Families play audio of Uvalde shooting victims’ voices outside Abbott’s home during rally for gun reform

Relatives spoke on the steps of the Texas Capitol Saturday, urged Abbott to call special session

People demonstrate at a March for our Lives rally at the Texas State Capitol, Saturday, Aug. 27, 2022, in Austin, Texas. Rally attendees are asking for the legal age to purchase some firearms to be raised from 18 to 21. (AP Photo/Stephen Spillman) (Stephen Spillman, Copyright 2022 The Associated Press. All rights reserved.)

The families of the victims in the Robb Elementary School shooting didn’t wait until sunlight for their latest rally for gun reform. At first, they didn’t even do the talking.

Instead, relatives relayed their message by playing an audio clip of children’s voices outside the Governor’s Mansion before sunrise on Saturday.

Jazmin Cazares, who has been advocating for gun reform on behalf of her sister, Jackie, Tweeted a video of the demonstration, adding “Time is now 5:40am, if we don’t get to sleep, neither does @GregAbbott_TX.”

It was before the relatives headed to the steps of the Texas Capitol, where they spent Saturday urging Gov. Greg Abbott to call a special session to raise the minimum age to purchase an automatic rifle from 18 to 21 years old.

They also shared memories and details of the 19 students — including Jackie — and their two teachers who died at the hands of an 18-year-old gunman on May 24.

“Not everybody agrees on an assault weapon ban, that’s why we want to reach a compromise, meet in the middle, and raise the age to 21 to buy an assault weapon,” Jazmin Cazares later said at the rally.

Fernanda Arriola, a grandmother of one of the students killed, said the reality is “easy access” for teens to purchase assault rifles.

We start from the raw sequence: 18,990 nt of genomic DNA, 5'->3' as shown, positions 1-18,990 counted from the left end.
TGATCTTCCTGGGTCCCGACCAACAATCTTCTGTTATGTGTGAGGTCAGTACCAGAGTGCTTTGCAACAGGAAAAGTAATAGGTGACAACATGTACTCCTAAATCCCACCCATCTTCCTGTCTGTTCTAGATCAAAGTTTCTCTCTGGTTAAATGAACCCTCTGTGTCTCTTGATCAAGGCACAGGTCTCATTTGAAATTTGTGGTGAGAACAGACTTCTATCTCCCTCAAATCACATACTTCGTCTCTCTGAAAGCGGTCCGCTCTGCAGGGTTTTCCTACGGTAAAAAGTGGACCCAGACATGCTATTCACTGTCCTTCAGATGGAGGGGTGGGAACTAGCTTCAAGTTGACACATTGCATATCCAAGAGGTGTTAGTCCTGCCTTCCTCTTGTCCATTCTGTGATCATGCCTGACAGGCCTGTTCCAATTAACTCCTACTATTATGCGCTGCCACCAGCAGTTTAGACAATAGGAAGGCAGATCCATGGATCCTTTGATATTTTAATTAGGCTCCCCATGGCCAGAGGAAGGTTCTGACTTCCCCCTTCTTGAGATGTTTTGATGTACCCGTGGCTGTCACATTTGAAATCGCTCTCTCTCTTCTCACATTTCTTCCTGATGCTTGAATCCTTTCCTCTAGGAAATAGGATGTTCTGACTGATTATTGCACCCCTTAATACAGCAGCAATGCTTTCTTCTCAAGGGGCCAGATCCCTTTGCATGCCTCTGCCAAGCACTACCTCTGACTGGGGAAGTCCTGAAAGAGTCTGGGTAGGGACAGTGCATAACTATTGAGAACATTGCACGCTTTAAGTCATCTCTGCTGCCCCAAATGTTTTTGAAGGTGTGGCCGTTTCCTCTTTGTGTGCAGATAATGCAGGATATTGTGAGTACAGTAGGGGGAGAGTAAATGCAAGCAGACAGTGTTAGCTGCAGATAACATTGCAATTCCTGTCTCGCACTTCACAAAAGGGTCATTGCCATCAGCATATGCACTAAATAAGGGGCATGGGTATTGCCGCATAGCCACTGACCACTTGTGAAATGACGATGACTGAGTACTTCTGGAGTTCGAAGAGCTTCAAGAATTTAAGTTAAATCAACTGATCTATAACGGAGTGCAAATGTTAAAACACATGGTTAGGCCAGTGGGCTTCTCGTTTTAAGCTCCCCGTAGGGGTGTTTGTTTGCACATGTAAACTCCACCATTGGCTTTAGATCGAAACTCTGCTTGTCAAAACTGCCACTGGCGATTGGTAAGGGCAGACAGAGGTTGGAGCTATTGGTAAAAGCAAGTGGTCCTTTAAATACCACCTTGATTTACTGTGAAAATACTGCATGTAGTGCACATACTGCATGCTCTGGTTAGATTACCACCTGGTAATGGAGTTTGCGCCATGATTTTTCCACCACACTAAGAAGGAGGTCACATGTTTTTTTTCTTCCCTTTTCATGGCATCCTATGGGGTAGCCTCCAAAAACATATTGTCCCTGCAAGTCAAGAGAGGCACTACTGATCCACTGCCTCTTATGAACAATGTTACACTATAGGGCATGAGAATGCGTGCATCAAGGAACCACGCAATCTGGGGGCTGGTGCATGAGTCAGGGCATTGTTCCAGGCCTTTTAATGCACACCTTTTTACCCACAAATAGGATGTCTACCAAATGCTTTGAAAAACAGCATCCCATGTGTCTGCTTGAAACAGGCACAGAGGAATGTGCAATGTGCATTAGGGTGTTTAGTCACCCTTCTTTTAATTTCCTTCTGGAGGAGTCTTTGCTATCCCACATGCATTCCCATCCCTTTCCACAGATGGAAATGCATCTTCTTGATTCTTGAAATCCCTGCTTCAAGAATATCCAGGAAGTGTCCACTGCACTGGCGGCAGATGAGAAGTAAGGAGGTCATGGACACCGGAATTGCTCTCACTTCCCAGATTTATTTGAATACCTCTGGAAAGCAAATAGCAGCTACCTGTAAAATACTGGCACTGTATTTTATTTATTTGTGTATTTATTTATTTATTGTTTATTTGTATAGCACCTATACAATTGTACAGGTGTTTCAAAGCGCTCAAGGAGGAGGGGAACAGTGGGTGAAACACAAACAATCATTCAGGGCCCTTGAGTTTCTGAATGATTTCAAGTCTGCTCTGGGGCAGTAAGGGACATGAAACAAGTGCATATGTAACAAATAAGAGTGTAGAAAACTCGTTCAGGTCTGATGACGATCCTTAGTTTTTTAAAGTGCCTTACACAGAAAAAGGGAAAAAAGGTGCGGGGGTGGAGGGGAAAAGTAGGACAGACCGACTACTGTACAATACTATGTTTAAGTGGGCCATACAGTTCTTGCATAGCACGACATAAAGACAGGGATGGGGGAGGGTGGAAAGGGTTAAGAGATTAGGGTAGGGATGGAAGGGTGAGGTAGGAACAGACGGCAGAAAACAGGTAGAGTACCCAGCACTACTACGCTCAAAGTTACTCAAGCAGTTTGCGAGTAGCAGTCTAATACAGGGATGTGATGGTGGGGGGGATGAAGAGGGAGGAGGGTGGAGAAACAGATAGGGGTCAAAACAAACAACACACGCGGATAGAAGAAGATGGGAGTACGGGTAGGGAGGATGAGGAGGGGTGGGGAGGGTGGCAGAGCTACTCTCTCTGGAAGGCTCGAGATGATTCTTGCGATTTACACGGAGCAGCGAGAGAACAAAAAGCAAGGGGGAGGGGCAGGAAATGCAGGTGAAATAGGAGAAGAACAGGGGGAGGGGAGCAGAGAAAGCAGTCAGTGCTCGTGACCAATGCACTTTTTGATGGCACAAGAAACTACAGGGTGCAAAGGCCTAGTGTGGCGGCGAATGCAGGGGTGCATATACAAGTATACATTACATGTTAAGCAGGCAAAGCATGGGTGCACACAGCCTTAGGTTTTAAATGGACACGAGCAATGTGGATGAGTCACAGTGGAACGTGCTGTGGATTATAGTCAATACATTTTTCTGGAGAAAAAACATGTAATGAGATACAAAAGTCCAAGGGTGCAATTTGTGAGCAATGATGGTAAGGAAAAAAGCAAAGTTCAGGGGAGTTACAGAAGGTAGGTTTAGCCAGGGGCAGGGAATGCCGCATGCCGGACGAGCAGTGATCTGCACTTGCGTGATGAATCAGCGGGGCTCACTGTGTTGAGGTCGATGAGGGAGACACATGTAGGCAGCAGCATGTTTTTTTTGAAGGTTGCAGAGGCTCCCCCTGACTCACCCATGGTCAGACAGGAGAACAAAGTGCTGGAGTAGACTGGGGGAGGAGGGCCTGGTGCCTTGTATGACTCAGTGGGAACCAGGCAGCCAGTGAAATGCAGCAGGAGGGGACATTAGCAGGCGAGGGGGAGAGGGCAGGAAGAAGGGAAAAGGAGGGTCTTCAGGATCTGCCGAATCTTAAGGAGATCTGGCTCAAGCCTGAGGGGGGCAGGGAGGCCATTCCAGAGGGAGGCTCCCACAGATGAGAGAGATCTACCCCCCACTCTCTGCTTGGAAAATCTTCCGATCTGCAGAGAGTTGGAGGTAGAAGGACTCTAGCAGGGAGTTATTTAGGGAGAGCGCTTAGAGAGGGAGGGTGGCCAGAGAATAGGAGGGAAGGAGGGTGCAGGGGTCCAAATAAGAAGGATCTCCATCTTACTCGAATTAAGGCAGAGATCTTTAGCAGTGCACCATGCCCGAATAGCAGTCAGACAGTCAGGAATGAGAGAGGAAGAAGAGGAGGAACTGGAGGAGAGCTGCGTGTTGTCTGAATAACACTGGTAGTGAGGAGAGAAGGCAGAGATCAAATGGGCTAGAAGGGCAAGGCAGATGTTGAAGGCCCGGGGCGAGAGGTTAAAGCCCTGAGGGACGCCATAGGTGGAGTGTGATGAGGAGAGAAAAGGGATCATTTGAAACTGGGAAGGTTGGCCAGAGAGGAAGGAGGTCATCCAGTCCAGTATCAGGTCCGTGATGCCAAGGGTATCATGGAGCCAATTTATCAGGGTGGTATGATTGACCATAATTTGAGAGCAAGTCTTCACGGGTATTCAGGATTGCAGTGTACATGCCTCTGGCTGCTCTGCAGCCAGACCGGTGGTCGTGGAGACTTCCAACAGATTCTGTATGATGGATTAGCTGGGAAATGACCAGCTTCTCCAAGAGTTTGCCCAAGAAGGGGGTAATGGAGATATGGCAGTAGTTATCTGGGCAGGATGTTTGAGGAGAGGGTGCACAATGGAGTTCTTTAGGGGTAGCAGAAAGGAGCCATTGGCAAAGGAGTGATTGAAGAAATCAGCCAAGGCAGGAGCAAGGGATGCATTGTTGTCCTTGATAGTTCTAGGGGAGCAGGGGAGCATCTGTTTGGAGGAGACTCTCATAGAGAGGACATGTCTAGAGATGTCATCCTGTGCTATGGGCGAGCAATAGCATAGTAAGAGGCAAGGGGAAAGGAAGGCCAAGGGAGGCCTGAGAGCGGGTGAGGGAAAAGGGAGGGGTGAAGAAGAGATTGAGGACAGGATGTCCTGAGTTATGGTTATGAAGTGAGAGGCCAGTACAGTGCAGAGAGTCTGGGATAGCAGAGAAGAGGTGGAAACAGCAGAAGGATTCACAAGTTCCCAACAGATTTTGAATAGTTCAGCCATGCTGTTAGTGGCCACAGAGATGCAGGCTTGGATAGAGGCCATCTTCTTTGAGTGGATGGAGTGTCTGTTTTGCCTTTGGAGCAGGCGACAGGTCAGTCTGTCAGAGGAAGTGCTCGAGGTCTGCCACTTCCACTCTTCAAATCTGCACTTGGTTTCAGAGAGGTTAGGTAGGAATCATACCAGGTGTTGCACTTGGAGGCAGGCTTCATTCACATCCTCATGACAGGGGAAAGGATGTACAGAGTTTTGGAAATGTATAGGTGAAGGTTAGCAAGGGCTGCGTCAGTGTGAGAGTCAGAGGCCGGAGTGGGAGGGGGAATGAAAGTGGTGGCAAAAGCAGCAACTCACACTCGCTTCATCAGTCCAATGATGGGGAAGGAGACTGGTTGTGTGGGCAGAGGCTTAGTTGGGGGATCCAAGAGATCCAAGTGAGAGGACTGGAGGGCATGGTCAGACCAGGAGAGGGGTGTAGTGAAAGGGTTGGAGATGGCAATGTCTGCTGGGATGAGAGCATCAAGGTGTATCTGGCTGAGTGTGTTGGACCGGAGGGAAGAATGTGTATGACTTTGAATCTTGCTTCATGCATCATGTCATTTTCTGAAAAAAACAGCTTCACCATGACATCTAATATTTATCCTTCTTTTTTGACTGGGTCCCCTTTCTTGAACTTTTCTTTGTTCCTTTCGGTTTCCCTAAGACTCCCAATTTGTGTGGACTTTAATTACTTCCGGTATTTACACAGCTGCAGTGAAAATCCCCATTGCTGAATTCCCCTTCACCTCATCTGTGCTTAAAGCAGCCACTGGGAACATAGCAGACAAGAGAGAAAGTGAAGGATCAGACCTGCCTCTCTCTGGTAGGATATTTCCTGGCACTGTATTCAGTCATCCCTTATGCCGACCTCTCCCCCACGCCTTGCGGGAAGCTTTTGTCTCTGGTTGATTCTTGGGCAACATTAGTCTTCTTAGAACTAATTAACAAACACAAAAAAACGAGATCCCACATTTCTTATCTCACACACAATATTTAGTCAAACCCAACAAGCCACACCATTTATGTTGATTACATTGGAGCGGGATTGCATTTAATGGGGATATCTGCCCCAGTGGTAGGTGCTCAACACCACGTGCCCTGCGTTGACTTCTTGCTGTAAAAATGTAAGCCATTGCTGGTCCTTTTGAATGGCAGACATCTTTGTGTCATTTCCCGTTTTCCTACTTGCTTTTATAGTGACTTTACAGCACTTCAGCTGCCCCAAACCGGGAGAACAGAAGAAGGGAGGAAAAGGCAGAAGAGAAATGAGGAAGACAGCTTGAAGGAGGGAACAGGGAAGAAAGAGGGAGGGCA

“It is time to stop using mental issues as an excuse for these mass shootings,” she said.

Survivors of the 2018 mass shooting at Santa Fe High School and other youth activists from across the state joined them in the rally, according to a report from KTBC.

Rhonda Hart, a parent of a Santa Fe victim, said following the mass shooting there in 2018, Abbott held roundtable meetings and “promised” tighter laws on guns.

“You failed us,” she said.

Only Abbott can call a special session, and he has so far resisted doing so.

His press secretary, Renae Eze, told KSAT in an email that “all options remain on the table.”

“More announcements are expected in the coming days and weeks as the legislature deliberates proposed solutions,” a portion of the statement reads.

Last week, federal judge U.S. District Judge Mark Pittman in Fort Worth struck down a firearm restriction in Texas.

He ruled that the state law prohibiting most 18- to 20-year-olds from carrying a handgun outside the home violates the Second Amendment right to bear arms and cannot be enforced.

WATCH: Uvalde shooting victims’ families call on Gov. Abbott to take action on gun safety

Uvalde families continue their fight to change gun laws in Texas, three months after the Robb Elementary mass shooting.

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Rebecca Salinas joined KSAT in the fall of 2019. Her skills include content management, engagement and reporting.